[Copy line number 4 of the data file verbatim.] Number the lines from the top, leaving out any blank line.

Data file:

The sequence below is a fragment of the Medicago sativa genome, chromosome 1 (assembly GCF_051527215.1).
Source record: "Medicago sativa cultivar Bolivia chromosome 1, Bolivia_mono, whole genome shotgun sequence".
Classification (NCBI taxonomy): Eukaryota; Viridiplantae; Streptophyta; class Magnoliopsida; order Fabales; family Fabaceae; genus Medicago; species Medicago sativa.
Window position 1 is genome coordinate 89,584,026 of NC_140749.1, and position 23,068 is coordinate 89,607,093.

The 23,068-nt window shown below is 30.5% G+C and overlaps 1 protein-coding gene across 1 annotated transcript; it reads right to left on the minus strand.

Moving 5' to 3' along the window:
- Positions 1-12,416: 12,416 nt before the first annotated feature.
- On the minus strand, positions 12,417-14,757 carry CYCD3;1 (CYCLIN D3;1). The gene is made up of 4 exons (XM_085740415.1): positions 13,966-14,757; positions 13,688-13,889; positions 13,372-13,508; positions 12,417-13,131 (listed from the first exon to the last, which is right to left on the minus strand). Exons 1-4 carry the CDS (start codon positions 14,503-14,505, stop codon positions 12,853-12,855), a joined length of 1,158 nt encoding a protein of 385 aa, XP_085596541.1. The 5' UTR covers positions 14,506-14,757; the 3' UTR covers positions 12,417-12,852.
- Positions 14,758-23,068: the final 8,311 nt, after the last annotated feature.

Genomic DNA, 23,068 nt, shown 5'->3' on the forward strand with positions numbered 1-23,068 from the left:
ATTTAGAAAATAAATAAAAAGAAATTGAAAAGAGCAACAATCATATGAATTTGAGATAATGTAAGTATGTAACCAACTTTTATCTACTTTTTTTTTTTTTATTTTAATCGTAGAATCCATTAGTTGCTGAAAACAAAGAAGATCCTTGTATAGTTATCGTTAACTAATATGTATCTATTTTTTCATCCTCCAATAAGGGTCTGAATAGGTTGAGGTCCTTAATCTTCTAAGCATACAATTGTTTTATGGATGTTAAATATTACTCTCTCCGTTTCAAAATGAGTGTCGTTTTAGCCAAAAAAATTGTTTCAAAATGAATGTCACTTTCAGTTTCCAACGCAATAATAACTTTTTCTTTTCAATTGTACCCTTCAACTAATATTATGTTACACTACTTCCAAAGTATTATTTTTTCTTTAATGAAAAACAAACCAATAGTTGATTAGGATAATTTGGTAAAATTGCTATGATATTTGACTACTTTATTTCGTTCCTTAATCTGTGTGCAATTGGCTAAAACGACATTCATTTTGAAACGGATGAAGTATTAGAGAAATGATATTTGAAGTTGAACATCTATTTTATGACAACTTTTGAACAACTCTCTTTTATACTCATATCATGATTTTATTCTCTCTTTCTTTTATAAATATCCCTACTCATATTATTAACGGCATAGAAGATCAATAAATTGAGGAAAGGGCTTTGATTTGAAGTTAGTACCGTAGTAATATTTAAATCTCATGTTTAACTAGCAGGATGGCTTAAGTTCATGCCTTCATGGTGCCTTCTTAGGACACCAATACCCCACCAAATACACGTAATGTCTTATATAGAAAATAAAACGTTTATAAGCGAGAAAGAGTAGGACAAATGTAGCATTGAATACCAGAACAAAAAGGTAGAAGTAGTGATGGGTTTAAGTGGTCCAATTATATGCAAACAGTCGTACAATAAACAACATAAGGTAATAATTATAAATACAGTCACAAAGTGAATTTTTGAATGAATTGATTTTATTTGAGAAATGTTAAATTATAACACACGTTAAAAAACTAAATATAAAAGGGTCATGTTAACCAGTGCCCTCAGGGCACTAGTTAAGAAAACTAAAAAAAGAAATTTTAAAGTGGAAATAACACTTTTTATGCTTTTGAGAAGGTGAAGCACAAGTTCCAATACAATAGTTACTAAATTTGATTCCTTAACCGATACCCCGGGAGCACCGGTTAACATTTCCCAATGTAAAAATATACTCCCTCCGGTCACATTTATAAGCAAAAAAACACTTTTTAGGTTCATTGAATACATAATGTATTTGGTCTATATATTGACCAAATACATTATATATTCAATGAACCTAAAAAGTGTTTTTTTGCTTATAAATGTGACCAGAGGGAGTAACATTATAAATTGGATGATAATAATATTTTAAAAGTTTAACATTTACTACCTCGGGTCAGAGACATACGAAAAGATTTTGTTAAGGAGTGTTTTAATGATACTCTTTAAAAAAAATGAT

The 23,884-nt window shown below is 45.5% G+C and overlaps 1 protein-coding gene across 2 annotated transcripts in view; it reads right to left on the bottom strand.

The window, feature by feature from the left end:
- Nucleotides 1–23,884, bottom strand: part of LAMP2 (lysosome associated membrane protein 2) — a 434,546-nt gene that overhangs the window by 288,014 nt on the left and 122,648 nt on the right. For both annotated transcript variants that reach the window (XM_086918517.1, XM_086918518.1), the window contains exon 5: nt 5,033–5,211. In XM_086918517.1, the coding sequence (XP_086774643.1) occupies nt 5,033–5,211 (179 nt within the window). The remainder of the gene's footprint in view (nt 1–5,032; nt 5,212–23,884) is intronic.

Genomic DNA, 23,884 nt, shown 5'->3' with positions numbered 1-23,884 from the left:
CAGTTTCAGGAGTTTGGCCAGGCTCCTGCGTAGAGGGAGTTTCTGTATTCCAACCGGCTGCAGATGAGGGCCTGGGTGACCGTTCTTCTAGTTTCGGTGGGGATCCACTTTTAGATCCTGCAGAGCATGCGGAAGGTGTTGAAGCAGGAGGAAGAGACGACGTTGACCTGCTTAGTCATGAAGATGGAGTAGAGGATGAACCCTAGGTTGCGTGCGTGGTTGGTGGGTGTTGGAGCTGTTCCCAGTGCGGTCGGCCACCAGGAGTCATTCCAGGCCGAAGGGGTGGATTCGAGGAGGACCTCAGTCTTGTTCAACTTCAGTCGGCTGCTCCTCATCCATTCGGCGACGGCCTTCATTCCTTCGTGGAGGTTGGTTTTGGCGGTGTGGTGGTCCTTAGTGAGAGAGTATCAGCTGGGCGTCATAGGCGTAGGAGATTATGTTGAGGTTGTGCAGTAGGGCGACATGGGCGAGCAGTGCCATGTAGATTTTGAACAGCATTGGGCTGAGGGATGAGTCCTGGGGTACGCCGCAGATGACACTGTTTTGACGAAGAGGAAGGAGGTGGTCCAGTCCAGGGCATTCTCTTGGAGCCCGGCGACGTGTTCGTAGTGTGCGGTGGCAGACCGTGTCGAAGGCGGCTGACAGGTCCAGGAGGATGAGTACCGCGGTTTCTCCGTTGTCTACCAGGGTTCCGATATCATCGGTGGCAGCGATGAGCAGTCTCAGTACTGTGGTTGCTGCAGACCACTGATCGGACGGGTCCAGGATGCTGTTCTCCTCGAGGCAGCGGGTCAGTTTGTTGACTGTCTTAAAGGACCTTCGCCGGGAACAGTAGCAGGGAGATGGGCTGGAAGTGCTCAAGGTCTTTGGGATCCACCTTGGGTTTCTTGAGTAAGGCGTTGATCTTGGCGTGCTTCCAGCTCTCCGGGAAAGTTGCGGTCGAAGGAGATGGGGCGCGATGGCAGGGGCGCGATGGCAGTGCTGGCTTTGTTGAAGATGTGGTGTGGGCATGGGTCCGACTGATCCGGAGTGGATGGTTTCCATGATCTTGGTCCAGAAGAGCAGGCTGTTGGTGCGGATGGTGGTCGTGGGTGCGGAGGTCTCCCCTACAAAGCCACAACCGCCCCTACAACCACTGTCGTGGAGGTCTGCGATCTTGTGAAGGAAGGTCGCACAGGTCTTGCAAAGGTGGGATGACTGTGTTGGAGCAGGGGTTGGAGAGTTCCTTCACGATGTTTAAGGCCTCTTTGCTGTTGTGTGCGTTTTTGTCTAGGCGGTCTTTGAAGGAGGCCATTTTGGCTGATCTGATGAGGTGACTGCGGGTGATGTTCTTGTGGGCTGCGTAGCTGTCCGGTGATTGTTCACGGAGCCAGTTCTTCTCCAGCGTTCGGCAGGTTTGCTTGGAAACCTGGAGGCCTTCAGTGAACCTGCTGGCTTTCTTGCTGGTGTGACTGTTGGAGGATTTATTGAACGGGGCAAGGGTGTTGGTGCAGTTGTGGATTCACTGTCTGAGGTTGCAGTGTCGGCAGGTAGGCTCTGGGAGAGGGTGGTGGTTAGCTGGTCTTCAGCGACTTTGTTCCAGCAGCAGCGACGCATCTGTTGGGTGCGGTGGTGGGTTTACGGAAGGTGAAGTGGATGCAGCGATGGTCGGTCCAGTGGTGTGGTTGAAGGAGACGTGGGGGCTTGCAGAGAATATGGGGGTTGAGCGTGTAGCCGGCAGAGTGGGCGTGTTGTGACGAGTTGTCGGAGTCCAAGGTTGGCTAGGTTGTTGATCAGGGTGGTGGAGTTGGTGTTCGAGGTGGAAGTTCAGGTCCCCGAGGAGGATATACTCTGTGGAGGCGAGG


Window position 1 is genome coordinate 89,584,026 of NC_140749.1, and position 23,068 is coordinate 89,607,093.